It follows my recent blog post aimed at event organisers. (By the way, I've had great feedback on that behind the scenes, from agents who are also sick of seeing their authors poorly treated or unpaid. And, for your info, the agent does not take a commission on the author's fee!)
Crabbit’s Tips for Authors Doing Events
1. When you are invited to do an event, do not be afraid to ask about a fee. You are a professional writer and even if you’ve never done a talk before, you ought to be paid. You are an adult with bills to pay. Not asking for a fee also undermines other writers who need to be paid.
2. However, there are some circumstances in which it is reasonable not to be paid or not to be able to set your fee:
a. Around publication, we are expected to do a limited number of free events. However, all expenses should be paid.3. In advance, check the following with the organiser:
b. Festivals should pay every author the same, so you’ll need to decide whether you are happy with the fee, but you shouldn’t negotiate.
c. If you are happy to do an event for nothing because perhaps it’s for charity (but don't feel bludgeoned) and every other adult won’t be paid, or because it’s your kids’ school, or any other specific reason that feels good to you, properly good, not emotional blackmailly good, that’s fine.
d. If you genuinely feel that the benefit in other ways outweighs your loss of income, fine; but don’t be swayed by the organiser saying “It’ll be good for your profile.” Only you can decide that. Your increased profile from doing some paltry event with crap publicity and no booksales is likely to be as tiny as a tiny thing from Flea University.
e. Bookshop events are different: they are usually not charging the audience to attend, and usually book sales will not cover the extra staffing etc. HOWEVER, if the bookshop is charging for the event, they should pay us. The paying attendees will assume it.
a. Venue; audience size and make-up, precise length of talk. Say if you’d like any equipment, even something as simple as a table to put your notes on. Holding your notes in your hand is not nice - people can see you shake.4. Think ahead about food and drink. Be prepared for the fact that you may be dumped somewhere rural after your event and given no food or drink. Take food with you – you know what you need.
b. That they have your biography and will introduce you and round off the event, bringing questions to a close for you. Insist on both these - it makes an enormous difference.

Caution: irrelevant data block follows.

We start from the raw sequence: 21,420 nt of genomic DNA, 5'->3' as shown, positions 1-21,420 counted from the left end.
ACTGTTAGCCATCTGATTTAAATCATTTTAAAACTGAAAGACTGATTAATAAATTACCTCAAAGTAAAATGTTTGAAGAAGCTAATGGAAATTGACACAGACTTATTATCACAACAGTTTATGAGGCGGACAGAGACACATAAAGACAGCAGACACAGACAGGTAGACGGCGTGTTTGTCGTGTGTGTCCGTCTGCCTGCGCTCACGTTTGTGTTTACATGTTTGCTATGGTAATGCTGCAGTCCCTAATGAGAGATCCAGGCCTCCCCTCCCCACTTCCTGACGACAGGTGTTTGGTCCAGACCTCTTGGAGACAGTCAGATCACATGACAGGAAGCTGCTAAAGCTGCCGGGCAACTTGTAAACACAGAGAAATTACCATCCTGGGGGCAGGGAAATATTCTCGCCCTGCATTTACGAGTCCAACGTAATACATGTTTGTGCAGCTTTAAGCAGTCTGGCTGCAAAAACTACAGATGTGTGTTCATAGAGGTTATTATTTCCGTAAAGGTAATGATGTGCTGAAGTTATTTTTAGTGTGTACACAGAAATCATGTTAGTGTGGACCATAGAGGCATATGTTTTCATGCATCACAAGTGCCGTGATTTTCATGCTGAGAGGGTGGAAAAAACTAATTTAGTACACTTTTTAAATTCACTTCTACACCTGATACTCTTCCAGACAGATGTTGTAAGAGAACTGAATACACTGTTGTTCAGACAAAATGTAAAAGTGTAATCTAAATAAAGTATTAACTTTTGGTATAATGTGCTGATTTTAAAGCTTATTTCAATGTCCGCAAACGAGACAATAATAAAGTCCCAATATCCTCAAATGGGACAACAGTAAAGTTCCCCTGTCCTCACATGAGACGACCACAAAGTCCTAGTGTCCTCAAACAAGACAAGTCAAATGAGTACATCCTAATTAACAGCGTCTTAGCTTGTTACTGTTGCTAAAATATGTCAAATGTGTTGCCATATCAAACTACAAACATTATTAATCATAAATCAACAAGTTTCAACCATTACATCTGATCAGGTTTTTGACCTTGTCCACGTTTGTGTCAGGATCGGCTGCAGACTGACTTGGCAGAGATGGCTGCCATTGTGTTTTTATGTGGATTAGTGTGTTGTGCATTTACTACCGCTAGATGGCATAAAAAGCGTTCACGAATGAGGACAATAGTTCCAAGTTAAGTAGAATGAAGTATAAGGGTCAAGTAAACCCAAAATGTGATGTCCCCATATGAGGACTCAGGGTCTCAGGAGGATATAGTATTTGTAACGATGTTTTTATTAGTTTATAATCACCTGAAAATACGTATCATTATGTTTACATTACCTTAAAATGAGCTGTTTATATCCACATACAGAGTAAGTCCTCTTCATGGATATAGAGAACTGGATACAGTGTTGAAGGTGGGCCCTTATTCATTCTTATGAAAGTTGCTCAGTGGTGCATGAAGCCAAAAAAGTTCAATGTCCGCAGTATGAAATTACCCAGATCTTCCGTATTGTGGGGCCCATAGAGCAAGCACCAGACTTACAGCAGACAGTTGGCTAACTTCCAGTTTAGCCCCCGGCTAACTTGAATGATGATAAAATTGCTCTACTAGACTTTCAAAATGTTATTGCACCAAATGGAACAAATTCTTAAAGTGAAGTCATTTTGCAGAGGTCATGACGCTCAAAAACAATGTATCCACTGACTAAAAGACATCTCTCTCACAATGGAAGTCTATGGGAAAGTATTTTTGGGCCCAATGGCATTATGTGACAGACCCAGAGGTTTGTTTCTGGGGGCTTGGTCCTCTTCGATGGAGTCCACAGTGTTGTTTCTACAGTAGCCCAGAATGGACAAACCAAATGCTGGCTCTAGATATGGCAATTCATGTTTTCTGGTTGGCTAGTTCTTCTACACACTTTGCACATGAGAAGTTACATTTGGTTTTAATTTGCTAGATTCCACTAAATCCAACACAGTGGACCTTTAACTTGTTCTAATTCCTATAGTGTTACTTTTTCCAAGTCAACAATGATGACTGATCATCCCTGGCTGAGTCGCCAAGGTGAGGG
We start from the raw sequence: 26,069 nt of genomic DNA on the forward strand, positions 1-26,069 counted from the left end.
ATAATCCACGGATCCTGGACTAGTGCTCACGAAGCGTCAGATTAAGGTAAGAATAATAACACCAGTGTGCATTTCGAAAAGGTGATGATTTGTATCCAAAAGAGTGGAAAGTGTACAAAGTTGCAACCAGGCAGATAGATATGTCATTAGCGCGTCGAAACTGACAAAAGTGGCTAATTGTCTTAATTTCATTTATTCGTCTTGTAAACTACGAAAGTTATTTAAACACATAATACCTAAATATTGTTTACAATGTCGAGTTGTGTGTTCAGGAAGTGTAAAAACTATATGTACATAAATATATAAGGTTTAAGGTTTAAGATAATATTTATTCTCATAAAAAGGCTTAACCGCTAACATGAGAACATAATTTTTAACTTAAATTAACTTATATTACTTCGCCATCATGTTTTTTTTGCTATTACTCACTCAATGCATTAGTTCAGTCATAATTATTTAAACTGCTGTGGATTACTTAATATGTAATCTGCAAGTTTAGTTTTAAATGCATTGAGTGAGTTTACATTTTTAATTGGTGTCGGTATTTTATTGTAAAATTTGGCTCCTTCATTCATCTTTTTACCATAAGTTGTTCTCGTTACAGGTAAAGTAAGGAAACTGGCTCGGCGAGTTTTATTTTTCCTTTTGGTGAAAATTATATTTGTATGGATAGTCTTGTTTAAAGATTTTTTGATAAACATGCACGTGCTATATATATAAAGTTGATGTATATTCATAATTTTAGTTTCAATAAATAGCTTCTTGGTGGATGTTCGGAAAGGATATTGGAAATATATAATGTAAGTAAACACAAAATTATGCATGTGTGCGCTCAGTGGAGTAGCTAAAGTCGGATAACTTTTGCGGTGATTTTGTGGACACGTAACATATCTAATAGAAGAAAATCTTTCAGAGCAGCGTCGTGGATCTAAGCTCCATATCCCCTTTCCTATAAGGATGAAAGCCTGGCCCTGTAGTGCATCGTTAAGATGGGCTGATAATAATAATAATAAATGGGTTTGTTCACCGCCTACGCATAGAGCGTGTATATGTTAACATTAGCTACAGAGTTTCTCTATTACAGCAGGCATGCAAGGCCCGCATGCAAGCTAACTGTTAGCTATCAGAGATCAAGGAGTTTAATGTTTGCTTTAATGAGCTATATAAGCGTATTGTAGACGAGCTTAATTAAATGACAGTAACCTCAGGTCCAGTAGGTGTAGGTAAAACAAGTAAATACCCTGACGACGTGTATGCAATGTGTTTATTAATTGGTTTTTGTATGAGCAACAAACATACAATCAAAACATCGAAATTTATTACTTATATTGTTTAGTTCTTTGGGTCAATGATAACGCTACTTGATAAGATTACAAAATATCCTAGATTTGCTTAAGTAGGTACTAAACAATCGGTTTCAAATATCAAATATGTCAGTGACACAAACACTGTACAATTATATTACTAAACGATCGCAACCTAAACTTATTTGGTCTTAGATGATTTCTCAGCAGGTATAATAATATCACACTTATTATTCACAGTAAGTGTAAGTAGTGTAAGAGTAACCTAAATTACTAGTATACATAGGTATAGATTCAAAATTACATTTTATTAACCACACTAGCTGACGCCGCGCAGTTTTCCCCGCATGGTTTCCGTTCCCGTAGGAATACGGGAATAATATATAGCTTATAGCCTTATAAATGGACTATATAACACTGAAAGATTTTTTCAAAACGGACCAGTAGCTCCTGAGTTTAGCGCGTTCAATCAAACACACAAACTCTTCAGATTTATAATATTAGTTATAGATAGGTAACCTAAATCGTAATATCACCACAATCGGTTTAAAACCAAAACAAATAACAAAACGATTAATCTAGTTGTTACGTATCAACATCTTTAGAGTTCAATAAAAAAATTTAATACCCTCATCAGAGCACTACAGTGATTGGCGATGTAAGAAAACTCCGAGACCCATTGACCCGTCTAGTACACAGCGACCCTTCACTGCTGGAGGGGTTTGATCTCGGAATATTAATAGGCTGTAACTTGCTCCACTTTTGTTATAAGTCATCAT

c. Bookselling – who is organising this? Which books will be there and, crucially, will the audience know in advance about bookselling? (Particularly important for school events.)
d. Technical requirements – is someone going to be there to set up and deal with problems? What items are they expecting you to bring? Will your computer or software be compatible. Have a Plan B…
5. Make sure the room is set up in the way that suits you. For example, I like a table of around hip or waist height, so I can put my bits and pieces, books, glass of water etc and be able to reach them easily. Shift the furniture if necessary. It makes more difference than you think - having to peer at your notes or whatever is a pain and means you turn away from the audience.
6. Dress to feel good, but remember that you are more likely to feel too hot than too cold, and being too hot during a talk is horrible. And you may well sweat…
7. Loose trousers will disguise shakey-leg syndrome.
8. When you feel your mouth drying up, don’t battle on: drink. (Water...)
9. You will be nervous at first but as you learn how your body reacts, you’ll get better. Have some extra material to fill any sudden looming gaps, if you finish too early. Spare passages to read, for example. And plan which bits you could leave out if you were running out of time.
10. Your voice will be much better and stronger if you stand up. Breathe, smile, keep your head up, speak slowly and loudly.
11. If you plan to read a passage or two, make them fairly short; practise often and cut bits out that you feel you don’t need.
12. If you are speaking to kids or teenagers, and they are messing around, if glaring and pausing doesn’t work, ask the teacher to deal with the situation. You are not obliged to do it yourself. If it gets really bad, sit down and refuse to continue until order has been maintained. (I did this once - remarkably effective.) You can do the discipline bit yourself if you want to but, as I say, you shouldn’t have to, and it spoils the relationship with your audience.
13. Again re speaking to kids, be aware that if you read to them you lose control over the words and the audience, so avoid it if they are playing up.
14. Don’t try to make teenagers laugh unless you are a genuine comedian.
15. Everyone likes stories but many people don’t like being lectured to – so, rather than telling facts, tell stories.
16. Engage – ask them questions. It takes the pressure off you for a moment.
17. With kids, be prepared for these questions: How much do you earn? (Answer: nothing if you don’t buy my books.) What car do you drive? Where do you get your ideas? How long does it take to write a book? Who is your favourite author/book? Why did you want to become a writer? What famous authors do you know? Have you met Harry Potter?
18. Be ready the night before, with a checklist: notes, books, props, food and water, tickets, tech equipment, flyers and other promo material, CONTACT DETAILS FOR EMERGENCIES…
19. Follow up afterwards; take any nice quotes and use them on your website; ask for any pictures that might have been taken.
21. Enjoy it!
Do you have any points to add, those of you who have done events?
PS - I'm away a lot on business at the moment, so can't respond to your comments. Normal service will resume soon! Louise Kelly is blog-minding for me.